In the creative life very few things go the way we expect them to, and I suspect when they do, it’s because we’re not reaching far enough beyond our comfort zone, not risking enough. First steps into any new endeavour—whether that’s learning a new technique or beginning a new body of work—are not the steps that get you to a polished outcome; they’re the steps that get you started, and believing that they should be easier than they are, or result in quick and easy results, will only lead to frustration and the belief that something must be wrong with you or the idea you are exploring. If that belief stops you from exploring any further, then you’re trapped.
So much of the creative life happens in the mind, and what you think and believe determines everything: what your work is about, what it looks like, and how deep or personal it might be. All of this is a mind thing, not a camera thing. We know this, but it’s easy to forget it the moment things get hard, don’t go as planned, or just plain fail.
I’ve had whole trips that didn’t go well. I’ve spent thousands of dollars and weeks of my life only to come back without a single meaningful photograph.
What do you do with that, besides the inevitable self-flagellation? How you react will either teach you or trap you, depending on how you choose to think about it: is this so-called failure a trauma or a trophy? Is it something that has truly harmed you, or is it something in which you can find a valuable lesson or a raw material for new work? Does it sideline you or introduce you to a new direction, reveal a new opportunity to improve your skills, or hone your thinking for the next time you try?
Life is hard and short, and it hurts when we spend any of it doing something that doesn’t work out the way we planned. When the magazine doesn’t publish your work, the gallery isn’t interested, or the project feels like it’s going nowhere. No one would blame you for feeling hurt and confused (well, you might), but what you do next depends on how you think about it.
There is a difference between what hurts us and what harms us.
I have relearned this painfully over the last seven weeks as I’ve wrestled with phantom limb pain after the amputation; you wouldn’t believe the pain you can feel in a body part you no longer have. It would be funny were it not so truly painful. It hurts like hell. But it does not harm, and remembering that makes it a little easier. I go to a massage therapist, and what she does is often painful. It hurts, to be sure, but not only does it not harm me, it helps me heal. Keeping that in mind makes the pain more bearable, it helps to remove the sting.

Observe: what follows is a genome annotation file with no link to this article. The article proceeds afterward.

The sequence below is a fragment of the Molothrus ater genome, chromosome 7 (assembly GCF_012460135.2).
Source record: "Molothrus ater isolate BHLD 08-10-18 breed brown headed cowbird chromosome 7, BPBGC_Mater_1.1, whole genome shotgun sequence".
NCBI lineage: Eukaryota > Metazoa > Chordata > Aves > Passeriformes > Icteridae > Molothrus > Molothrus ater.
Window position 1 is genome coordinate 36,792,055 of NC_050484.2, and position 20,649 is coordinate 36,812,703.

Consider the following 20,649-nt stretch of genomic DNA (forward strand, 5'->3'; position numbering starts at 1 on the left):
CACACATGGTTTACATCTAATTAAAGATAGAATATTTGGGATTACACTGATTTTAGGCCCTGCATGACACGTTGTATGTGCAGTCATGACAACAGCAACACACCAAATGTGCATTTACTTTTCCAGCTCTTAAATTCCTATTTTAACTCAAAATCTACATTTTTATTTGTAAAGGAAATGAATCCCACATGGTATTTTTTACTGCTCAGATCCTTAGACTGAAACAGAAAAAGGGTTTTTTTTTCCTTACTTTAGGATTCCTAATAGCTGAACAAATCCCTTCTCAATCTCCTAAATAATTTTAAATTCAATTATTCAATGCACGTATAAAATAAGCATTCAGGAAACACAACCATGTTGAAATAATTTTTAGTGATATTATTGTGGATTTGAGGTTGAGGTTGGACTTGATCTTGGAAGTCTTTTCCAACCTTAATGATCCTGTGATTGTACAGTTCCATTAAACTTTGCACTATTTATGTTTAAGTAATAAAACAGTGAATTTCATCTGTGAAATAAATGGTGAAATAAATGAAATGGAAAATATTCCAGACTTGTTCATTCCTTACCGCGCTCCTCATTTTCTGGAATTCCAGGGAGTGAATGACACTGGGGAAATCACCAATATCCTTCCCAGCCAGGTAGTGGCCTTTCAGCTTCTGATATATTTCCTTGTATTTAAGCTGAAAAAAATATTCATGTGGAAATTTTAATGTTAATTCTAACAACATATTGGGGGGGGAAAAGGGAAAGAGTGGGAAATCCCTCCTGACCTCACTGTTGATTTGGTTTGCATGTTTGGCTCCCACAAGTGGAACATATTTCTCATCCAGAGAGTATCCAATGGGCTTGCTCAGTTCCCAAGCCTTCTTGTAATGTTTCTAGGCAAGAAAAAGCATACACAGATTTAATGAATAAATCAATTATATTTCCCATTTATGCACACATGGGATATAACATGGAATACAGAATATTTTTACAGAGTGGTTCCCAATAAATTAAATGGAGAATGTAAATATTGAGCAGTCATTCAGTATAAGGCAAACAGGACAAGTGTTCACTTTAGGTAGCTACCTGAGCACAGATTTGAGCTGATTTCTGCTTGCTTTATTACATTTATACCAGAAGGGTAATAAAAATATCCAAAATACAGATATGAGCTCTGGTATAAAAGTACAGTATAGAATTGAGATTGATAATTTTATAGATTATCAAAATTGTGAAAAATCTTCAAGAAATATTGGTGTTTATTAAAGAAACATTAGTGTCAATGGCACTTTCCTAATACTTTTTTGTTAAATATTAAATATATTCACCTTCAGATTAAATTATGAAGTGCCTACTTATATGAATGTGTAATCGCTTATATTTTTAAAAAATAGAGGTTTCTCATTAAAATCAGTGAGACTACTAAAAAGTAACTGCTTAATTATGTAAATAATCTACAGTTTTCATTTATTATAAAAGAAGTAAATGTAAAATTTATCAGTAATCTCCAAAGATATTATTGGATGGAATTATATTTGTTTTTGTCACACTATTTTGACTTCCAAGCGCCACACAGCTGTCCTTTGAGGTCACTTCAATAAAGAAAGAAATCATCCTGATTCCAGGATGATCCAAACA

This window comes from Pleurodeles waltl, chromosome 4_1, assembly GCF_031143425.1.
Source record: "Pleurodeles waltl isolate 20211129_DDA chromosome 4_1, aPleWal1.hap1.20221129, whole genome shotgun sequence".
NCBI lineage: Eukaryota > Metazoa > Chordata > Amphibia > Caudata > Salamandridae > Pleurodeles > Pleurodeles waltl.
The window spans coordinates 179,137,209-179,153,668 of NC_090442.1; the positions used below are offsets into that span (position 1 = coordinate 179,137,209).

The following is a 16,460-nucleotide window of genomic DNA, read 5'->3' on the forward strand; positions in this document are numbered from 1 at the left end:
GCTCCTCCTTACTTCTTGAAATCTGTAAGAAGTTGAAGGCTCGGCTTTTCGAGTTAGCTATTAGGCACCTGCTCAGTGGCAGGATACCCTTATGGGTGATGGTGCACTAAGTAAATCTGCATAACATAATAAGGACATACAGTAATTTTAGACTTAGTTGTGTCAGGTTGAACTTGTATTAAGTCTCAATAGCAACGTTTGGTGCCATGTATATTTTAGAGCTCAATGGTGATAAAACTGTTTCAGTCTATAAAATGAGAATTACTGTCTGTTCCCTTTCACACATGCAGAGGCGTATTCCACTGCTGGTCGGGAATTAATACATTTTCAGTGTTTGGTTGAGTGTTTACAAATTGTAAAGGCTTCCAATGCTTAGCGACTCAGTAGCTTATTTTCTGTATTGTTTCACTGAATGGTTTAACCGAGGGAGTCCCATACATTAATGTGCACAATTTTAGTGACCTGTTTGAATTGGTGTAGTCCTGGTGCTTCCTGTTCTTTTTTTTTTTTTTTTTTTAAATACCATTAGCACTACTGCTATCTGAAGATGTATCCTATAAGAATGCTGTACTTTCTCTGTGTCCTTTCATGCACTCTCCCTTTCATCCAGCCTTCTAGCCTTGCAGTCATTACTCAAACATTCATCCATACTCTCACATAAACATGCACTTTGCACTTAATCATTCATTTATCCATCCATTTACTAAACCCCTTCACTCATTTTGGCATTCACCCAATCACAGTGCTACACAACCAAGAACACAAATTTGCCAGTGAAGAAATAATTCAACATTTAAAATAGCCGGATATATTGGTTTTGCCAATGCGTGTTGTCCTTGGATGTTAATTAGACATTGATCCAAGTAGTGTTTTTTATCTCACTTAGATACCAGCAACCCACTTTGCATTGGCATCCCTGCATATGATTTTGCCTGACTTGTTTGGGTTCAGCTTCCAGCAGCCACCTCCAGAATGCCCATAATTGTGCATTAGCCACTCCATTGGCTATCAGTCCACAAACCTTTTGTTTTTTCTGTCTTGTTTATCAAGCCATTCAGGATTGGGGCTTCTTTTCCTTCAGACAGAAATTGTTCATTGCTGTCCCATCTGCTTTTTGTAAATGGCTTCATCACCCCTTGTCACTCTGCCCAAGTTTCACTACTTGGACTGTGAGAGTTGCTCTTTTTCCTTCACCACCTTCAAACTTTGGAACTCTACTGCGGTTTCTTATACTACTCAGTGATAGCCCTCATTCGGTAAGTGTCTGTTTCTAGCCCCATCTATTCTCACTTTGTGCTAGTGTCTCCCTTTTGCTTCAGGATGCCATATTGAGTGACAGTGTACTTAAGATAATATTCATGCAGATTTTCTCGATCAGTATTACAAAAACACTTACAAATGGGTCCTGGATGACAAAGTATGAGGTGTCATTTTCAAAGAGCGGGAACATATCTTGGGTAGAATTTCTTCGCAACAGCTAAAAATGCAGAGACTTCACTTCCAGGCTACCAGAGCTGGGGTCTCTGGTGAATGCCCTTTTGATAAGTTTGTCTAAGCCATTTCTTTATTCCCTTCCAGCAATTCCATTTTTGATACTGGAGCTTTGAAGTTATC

If you care about your creative work, the inevitable failures, detours, and missteps, will hurt.
The more personal the work is—the more it matters to you—the more it will hurt. But whether or not it harms probably depends on how you react, how you think about them. If you are taking risks with your art, you will experience many failed efforts. That’s a good thing. You learn more from failure than you will ever learn from success, but whether you learn and move forward probably depends on whether you think of those failures as trauma or trophies, the latter of which are hard-won and worthy of celebration.
For the Love of the Photograph,
P.S.#1 – I’m Back on Instagram
I left social media three years ago for many reasons (other than needing a break from it all). But lately, I’ve felt like I’m missing something. Not followers, not likes, but connection. So for those of you on Instagram, seek me out again. I’m there. I’m approaching it differently and more playfully than I did before. If you’ve missed that connection or want to hear from me or see my work a bit more frequently, you can still find me at @davidduchemin.
PS#2 – Footnotes: A Quick Update
Thanks to so many of you for asking about my recovery since the amputation. There’s not much to tell at this point. I’m walking, though still with crutches. And though I aim to ditch the crutches by August 5th, two months since the surgery, it remains to be seen whether that’s doable (or wise). I’ll let the experts tell me that. The phantom pain seems to be slowly diminishing, and the worst of it seems to be over. Now it’s the hard work: multiple 10-minute daily walks, rehab exercises, and patience. That’s the most difficult part.
I’m also driving again. One of my biggest fears was how easily I’d take to being behind the wheel again since it was my driving foot that I gave up. I’m thrilled to have discovered my body and brain seem to remember how it all works. I can’t feel the pedals, but I know exactly where they are, and I can feel the truck’s response.
I’m still in my temporary leg, but I’ve got a very cool hydraulic foot on order, and it shouldn’t be long before we start working on something closer to my definitive leg and foot. It’s a fascinating, if not often frustrating, process. There has been trauma, but I’m keeping this experience as a trophy. Thank you for being part of that.